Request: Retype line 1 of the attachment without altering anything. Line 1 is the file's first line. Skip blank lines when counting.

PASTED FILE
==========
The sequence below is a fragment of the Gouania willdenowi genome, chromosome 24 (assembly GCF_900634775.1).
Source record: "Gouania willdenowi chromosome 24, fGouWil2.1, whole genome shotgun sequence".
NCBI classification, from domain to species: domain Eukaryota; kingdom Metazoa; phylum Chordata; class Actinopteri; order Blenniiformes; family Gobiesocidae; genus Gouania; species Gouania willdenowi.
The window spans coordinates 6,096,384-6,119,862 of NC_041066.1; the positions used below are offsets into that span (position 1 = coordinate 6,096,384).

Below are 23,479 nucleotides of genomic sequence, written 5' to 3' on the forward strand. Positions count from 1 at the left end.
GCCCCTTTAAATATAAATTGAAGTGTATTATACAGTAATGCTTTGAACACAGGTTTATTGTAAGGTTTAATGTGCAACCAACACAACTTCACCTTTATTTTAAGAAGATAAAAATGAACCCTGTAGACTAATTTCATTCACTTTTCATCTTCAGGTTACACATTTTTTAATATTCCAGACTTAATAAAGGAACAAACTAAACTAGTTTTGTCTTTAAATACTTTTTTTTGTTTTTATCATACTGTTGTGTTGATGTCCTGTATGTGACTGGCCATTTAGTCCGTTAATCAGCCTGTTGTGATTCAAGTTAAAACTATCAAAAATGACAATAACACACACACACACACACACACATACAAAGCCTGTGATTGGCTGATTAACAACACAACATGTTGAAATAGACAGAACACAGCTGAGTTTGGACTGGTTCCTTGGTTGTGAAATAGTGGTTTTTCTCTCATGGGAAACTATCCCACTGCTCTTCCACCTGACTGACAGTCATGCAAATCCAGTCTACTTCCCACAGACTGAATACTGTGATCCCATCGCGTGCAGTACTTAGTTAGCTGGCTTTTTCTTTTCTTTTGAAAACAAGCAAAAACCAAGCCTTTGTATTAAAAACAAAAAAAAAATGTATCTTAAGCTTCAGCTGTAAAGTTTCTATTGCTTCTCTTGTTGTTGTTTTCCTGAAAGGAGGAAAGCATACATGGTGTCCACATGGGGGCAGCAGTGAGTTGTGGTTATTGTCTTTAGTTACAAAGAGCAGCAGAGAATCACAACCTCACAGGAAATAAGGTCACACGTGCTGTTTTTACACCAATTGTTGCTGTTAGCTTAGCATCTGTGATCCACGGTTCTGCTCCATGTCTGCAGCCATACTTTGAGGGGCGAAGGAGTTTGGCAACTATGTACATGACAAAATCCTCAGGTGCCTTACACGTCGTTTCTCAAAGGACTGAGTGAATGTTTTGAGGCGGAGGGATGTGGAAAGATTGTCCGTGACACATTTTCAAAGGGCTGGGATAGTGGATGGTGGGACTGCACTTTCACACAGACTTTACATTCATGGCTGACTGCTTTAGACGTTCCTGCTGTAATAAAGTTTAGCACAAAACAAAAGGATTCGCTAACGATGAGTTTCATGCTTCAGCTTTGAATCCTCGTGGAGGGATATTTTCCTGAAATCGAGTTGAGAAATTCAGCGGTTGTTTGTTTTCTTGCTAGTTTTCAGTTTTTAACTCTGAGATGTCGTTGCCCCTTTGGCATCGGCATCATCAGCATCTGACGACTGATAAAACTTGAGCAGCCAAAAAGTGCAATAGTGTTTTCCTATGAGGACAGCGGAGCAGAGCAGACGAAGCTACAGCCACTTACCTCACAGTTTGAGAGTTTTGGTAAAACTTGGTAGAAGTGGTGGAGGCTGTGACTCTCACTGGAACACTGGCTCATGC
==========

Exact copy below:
The sequence below is a fragment of the Gouania willdenowi genome, chromosome 24 (assembly GCF_900634775.1).